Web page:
The paradoxes and the infinite dazzled ancient mathematics and continue to do so today

Fairouz Kamareddine

Heriot-Watt University, School of Mathematical and Computer Sciences


In 1922, a young 21-year-old Curry started reading Principia Mathematica and was intrigued by the complications of its substitution rule. As a result of trying to analyse substitution, Curry conceived of the combinators in 1926 and started a lifelong search for powerful systems that combine computations and deductions (functions and logic) and that are able to formalise mathematics. His formalisms as well as existing complementary and competing formalisms demonstrate the struggle to internalise as much as possible while keeping the system consistent. There is also a struggle for elegant theories that minimise the number of basic concepts while remaining as close as possible to the language’s structure, and also the struggle for generalising concepts, connecting areas that may seem far apart and applying useful techniques from one area to the other.

This talk discusses two aspects of this development:

  • First, we go back as far as the ancient mathematicians (and especially the Pythagorean school) and discuss how the problems/paradoxes associated with of the infinite led them to miss the opportunity of defining the real numbers and how the developments from middle ages to the 17th and 19th century led to the development of real numbers and mathematical analysis, and also to even more paradoxes that led to the birth of computability and mathematical foundations.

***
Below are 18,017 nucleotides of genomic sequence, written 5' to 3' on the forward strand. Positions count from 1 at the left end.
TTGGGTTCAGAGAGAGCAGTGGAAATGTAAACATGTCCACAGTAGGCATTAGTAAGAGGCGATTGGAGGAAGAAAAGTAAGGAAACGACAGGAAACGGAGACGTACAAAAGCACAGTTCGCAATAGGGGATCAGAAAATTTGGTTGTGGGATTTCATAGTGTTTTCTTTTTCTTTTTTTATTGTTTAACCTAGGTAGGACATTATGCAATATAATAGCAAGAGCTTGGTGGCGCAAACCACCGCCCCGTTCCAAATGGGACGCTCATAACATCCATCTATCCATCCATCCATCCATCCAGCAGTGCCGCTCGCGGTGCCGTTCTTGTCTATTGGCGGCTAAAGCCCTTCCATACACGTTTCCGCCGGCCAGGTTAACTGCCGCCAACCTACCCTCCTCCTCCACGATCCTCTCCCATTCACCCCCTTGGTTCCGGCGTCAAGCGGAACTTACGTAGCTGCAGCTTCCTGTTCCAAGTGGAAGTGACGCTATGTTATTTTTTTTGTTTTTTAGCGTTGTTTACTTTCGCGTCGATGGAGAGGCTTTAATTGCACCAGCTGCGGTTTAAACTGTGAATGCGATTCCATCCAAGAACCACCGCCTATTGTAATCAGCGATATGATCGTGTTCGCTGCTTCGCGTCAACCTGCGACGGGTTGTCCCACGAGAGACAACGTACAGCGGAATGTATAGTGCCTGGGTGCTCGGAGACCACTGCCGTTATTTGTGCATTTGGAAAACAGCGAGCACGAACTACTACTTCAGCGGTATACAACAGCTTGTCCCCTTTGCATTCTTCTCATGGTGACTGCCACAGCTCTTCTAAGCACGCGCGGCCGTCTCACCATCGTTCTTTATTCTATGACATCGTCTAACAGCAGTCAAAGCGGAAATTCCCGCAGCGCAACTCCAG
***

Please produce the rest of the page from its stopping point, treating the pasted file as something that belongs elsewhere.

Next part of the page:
• Second, we discuss the problem of defining and internalising substitution in the lamba calculus and how to avoid the hurdle of how/when to introduce the substitution rule and alpha congruence. We cannot define alpha congruence without a form of substitution but for substitution and reduction to work, we need to assume a form of alpha congruence. The Curry school of thought has laid the foundations for this.

There is also a third aspect which discusses the struggle of going fully formal (especially with the variety and approaches to mechanise and formalise mathematics, e.g., in proof checkers) and keeping the informal as well as the historical tradition and lessons.

Short bio

Fairouz Kamareddine is Professor of Theoretical Computer Science in Heriot-Watt University in Scotland. Fairouz Kamareddine has been involved in a number of worldwide consultancy assignments, especially on education and research issues working for United Nations and the EU. Her research interests include Interface of Mathematics, Logic and Computer Science. She has held numerous invited positions at universities worldwide. She has well over 200 published articles and a number of books. She has played leading roles in the development, administration, and implementation of interdisciplinary, international, and academic collaborations and networks.